Mother Jones guest blogger Mark Armstrong is the founder of Longreads, a site devoted to uncovering the best long-form nonfiction articles available online. And what better time to curl up with a great read than over the weekend? Below, a hand-picked bouquet of five interesting stories, including word count and approximate reading time. (Readers can also subscribe to The Top 5 Longreads of the Week by clicking here.)
1. My Life as an Undocumented Immigrant | Jose Antonio Vargas | New York Times | June 22, 2011 | 18 minutes (4,604 words)
A confession that raises more questions about our immigration policies and reveals how family and friends helped keep his secret hidden. Jose Antonio Vargas compares his status as an undocumented immigrant to another confession he made in 1999:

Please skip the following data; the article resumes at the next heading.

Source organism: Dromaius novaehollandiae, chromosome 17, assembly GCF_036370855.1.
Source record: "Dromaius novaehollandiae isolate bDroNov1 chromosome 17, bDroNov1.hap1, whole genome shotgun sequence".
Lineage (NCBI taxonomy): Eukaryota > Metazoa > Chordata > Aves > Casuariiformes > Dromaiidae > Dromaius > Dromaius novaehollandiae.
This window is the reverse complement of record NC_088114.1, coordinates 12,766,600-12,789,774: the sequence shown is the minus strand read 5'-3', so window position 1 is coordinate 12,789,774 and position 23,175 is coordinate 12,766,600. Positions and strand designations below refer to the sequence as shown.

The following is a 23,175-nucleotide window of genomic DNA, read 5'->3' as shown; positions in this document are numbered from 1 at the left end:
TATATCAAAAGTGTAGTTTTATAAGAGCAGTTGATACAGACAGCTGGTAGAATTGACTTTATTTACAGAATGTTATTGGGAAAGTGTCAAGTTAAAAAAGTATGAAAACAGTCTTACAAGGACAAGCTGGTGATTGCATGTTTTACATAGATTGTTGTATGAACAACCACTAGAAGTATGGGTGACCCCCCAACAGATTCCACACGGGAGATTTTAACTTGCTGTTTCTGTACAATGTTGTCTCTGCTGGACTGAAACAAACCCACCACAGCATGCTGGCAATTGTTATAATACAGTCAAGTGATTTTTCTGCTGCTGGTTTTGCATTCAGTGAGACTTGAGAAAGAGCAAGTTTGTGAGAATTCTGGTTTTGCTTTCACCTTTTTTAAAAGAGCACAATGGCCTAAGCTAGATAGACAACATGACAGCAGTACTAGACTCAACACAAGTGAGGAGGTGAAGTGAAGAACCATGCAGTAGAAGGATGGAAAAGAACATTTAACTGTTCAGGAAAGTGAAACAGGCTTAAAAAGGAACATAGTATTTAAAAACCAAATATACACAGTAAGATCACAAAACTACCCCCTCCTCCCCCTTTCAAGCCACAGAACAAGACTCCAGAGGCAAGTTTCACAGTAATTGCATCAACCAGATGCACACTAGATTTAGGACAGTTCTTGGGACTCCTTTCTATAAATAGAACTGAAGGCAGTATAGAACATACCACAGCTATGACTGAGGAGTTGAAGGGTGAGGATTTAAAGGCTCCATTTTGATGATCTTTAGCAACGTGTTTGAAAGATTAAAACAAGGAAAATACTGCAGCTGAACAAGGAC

“Later that school year, my history class watched a documentary on Harvey Milk, the openly gay San Francisco city official who was assassinated. This was 1999, just six months after Matthew Shepard’s body was found tied to a fence in Wyoming. During the discussion, I raised my hand and said something like: ‘I’m sorry Harvey Milk got killed for being gay. . . . I’ve been meaning to say this. . . . I’m gay.’
“I hadn’t planned on coming out that morning, though I had known that I was gay for several years. With that announcement, I became the only openly gay student at school, and it caused turmoil with my grandparents. Lolo kicked me out of the house for a few weeks. Though we eventually reconciled, I had disappointed him on two fronts. First, as a Catholic, he considered homosexuality a sin and was embarrassed about having ‘ang apo na bakla’ (‘a grandson who is gay’). Even worse, I was making matters more difficult for myself, he said. I needed to marry an American woman in order to gain a green card.